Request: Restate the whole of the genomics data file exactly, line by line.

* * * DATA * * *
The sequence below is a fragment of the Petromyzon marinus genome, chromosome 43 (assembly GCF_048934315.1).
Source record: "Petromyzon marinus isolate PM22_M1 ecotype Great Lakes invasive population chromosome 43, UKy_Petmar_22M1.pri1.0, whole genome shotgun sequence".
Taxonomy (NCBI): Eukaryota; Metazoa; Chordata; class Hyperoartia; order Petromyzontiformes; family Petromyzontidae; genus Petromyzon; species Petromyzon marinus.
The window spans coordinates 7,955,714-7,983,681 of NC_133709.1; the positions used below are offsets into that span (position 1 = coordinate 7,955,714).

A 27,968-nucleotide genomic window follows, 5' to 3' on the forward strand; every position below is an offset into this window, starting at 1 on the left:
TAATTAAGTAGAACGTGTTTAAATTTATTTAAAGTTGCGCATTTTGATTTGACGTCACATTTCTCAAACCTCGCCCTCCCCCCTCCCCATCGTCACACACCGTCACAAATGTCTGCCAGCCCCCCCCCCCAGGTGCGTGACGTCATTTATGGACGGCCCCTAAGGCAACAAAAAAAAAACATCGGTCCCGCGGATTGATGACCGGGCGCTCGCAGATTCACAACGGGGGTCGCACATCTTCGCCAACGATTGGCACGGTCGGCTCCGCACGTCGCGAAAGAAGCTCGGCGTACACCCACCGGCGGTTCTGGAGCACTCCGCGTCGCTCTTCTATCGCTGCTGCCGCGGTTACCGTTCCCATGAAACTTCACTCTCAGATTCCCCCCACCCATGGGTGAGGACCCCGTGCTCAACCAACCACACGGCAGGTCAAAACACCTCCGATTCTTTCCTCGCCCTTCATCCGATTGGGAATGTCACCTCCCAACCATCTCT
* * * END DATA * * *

The sequence below is a fragment of the Petromyzon marinus genome, chromosome 43 (assembly GCF_048934315.1).
Source record: "Petromyzon marinus isolate PM22_M1 ecotype Great Lakes invasive population chromosome 43, UKy_Petmar_22M1.pri1.0, whole genome shotgun sequence".
Taxonomy (NCBI): Eukaryota; Metazoa; Chordata; class Hyperoartia; order Petromyzontiformes; family Petromyzontidae; genus Petromyzon; species Petromyzon marinus.
The window spans coordinates 7,955,714-7,983,681 of NC_133709.1; the positions used below are offsets into that span (position 1 = coordinate 7,955,714).

A 27,968-nucleotide genomic window follows, 5' to 3' on the forward strand; every position below is an offset into this window, starting at 1 on the left:
TAATTAAGTAGAACGTGTTTAAATTTATTTAAAGTTGCGCATTTTGATTTGACGTCACATTTCTCAAACCTCGCCCTCCCCCCTCCCCATCGTCACACACCGTCACAAATGTCTGCCAGCCCCCCCCCCCAGGTGCGTGACGTCATTTATGGACGGCCCCTAAGGCAACAAAAAAAAAACATCGGTCCCGCGGATTGATGACCGGGCGCTCGCAGATTCACAACGGGGGTCGCACATCTTCGCCAACGATTGGCACGGTCGGCTCCGCACGTCGCGAAAGAAGCTCGGCGTACACCCACCGGCGGTTCTGGAGCACTCCGCGTCGCTCTTCTATCGCTGCTGCCGCGGTTACCGTTCCCATGAAACTTCACTCTCAGATTCCCCCCACCCATGGGTGAGGACCCCGTGCTCAACCAACCACACGGCAGGTCAAAACACCTCCGATTCTTTCCTCGCCCTTCATCCGATTGGGAATGTCACCTCCCAACCATCTCT